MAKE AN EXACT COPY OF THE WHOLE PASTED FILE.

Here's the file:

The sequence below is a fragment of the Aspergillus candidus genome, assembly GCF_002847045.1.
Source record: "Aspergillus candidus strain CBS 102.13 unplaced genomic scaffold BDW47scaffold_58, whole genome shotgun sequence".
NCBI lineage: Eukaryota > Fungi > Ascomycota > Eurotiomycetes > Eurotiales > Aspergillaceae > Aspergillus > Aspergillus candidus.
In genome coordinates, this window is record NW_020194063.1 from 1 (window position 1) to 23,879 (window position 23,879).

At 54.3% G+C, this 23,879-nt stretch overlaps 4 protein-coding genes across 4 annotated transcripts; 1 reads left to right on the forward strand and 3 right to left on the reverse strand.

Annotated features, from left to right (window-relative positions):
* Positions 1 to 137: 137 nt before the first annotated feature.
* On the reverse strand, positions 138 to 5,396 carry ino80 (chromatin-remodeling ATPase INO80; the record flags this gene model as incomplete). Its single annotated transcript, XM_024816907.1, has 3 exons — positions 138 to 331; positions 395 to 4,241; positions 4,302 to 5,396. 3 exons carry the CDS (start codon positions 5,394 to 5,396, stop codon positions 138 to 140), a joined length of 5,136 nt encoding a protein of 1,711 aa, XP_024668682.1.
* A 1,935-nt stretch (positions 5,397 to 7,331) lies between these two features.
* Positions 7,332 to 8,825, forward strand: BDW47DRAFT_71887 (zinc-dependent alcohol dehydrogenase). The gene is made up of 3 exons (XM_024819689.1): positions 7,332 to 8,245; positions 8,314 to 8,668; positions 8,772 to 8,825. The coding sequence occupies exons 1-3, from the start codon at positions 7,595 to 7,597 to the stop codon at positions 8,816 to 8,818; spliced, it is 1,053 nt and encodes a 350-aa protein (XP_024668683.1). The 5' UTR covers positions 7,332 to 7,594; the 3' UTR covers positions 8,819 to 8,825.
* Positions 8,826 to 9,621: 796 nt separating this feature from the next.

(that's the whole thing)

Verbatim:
The sequence below is a fragment of the Aspergillus candidus genome, assembly GCF_002847045.1.
Source record: "Aspergillus candidus strain CBS 102.13 unplaced genomic scaffold BDW47scaffold_58, whole genome shotgun sequence".
NCBI lineage: Eukaryota > Fungi > Ascomycota > Eurotiomycetes > Eurotiales > Aspergillaceae > Aspergillus > Aspergillus candidus.
In genome coordinates, this window is record NW_020194063.1 from 1 (window position 1) to 23,879 (window position 23,879).

At 54.3% G+C, this 23,879-nt stretch overlaps 4 protein-coding genes across 4 annotated transcripts; 1 reads left to right on the forward strand and 3 right to left on the reverse strand.

Annotated features, from left to right (window-relative positions):
* Positions 1 to 137: 137 nt before the first annotated feature.
* On the reverse strand, positions 138 to 5,396 carry ino80 (chromatin-remodeling ATPase INO80; the record flags this gene model as incomplete). Its single annotated transcript, XM_024816907.1, has 3 exons — positions 138 to 331; positions 395 to 4,241; positions 4,302 to 5,396. 3 exons carry the CDS (start codon positions 5,394 to 5,396, stop codon positions 138 to 140), a joined length of 5,136 nt encoding a protein of 1,711 aa, XP_024668682.1.
* A 1,935-nt stretch (positions 5,397 to 7,331) lies between these two features.
* Positions 7,332 to 8,825, forward strand: BDW47DRAFT_71887 (zinc-dependent alcohol dehydrogenase). The gene is made up of 3 exons (XM_024819689.1): positions 7,332 to 8,245; positions 8,314 to 8,668; positions 8,772 to 8,825. The coding sequence occupies exons 1-3, from the start codon at positions 7,595 to 7,597 to the stop codon at positions 8,816 to 8,818; spliced, it is 1,053 nt and encodes a 350-aa protein (XP_024668683.1). The 5' UTR covers positions 7,332 to 7,594; the 3' UTR covers positions 8,819 to 8,825.
* Positions 8,826 to 9,621: 796 nt separating this feature from the next.